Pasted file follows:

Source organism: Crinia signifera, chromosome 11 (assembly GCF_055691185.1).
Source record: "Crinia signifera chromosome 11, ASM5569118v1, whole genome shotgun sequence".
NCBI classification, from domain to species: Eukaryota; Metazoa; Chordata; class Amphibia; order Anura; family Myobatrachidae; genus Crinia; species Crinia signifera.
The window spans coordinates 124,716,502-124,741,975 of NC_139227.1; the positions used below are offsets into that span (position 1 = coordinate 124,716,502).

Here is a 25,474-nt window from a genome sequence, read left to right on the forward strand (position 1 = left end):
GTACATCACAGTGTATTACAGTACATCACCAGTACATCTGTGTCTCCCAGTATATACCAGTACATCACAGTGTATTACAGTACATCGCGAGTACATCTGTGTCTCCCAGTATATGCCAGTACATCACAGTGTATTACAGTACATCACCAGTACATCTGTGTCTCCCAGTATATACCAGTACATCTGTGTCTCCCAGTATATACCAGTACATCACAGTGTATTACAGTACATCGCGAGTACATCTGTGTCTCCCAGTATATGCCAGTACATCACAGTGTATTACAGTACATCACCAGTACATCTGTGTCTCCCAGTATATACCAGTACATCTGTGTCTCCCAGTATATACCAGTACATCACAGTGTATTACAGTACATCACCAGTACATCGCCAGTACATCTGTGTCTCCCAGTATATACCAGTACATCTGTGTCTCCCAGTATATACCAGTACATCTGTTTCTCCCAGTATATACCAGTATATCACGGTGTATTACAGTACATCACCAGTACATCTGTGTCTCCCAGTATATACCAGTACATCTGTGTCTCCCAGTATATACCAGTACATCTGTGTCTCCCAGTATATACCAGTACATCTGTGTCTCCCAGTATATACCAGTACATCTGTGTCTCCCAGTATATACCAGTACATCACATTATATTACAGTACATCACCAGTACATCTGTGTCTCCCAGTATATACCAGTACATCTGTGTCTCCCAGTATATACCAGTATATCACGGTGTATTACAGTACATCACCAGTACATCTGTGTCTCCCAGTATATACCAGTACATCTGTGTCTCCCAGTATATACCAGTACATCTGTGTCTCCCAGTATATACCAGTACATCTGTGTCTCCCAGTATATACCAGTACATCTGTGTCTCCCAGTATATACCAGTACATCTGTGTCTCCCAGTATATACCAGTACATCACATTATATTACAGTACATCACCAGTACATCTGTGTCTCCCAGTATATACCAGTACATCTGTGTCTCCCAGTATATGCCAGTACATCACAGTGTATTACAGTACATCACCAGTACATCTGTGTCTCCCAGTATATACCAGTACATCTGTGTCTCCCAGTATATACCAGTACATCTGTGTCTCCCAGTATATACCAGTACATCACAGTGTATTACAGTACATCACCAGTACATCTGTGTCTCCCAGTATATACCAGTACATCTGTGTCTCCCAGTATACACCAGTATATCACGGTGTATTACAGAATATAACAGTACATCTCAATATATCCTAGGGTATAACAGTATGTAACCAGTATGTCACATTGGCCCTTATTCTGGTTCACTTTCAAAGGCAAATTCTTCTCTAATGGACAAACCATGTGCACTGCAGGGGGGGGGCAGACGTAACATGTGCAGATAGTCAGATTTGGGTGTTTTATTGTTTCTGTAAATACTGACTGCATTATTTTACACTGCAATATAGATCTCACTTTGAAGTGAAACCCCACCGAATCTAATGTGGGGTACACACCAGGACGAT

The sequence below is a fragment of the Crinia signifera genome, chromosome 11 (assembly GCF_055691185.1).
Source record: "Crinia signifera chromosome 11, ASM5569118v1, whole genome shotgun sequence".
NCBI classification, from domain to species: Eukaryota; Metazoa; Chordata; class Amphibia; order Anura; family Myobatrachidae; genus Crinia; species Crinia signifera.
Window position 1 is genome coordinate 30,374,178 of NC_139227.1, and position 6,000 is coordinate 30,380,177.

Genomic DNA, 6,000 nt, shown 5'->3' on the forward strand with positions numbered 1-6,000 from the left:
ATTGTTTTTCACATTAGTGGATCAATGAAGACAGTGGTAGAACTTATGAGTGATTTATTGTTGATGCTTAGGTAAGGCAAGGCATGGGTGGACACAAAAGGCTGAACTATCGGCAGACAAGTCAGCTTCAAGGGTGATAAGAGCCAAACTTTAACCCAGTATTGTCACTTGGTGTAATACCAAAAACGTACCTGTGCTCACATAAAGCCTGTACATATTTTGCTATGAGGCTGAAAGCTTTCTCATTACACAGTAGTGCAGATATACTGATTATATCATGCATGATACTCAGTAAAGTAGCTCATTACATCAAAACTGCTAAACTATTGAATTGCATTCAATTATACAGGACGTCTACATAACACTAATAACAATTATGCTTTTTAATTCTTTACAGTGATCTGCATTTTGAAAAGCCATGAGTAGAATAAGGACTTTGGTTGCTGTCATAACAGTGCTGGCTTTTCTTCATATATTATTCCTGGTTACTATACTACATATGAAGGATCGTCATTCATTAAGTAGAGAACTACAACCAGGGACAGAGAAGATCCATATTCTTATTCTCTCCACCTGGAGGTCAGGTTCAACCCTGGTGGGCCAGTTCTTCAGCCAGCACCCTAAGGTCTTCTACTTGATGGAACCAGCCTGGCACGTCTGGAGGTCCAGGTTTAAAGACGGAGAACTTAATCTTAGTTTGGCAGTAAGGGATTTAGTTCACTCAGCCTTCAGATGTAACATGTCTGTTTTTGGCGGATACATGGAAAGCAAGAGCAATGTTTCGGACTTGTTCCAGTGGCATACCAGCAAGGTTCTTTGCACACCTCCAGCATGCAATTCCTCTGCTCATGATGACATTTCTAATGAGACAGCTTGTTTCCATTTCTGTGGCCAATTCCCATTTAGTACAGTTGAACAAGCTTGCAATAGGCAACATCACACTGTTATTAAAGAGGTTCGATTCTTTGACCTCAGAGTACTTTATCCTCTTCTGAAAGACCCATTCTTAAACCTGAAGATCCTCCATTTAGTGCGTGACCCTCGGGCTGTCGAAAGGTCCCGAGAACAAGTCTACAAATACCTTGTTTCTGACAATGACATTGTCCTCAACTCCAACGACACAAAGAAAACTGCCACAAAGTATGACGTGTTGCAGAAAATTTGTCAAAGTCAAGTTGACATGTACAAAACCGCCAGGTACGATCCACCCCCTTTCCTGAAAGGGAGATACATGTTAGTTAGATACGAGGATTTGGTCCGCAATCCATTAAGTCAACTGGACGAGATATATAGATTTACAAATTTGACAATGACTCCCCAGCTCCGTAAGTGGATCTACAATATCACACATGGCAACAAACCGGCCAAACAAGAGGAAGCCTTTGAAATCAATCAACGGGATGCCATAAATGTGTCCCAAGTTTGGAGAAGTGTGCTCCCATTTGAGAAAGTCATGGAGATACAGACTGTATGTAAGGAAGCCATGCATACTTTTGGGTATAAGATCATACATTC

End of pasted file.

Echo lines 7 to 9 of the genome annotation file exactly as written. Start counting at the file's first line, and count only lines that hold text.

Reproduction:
The sequence below is a fragment of the Crinia signifera genome, chromosome 11 (assembly GCF_055691185.1).
Source record: "Crinia signifera chromosome 11, ASM5569118v1, whole genome shotgun sequence".
NCBI classification, from domain to species: Eukaryota; Metazoa; Chordata; class Amphibia; order Anura; family Myobatrachidae; genus Crinia; species Crinia signifera.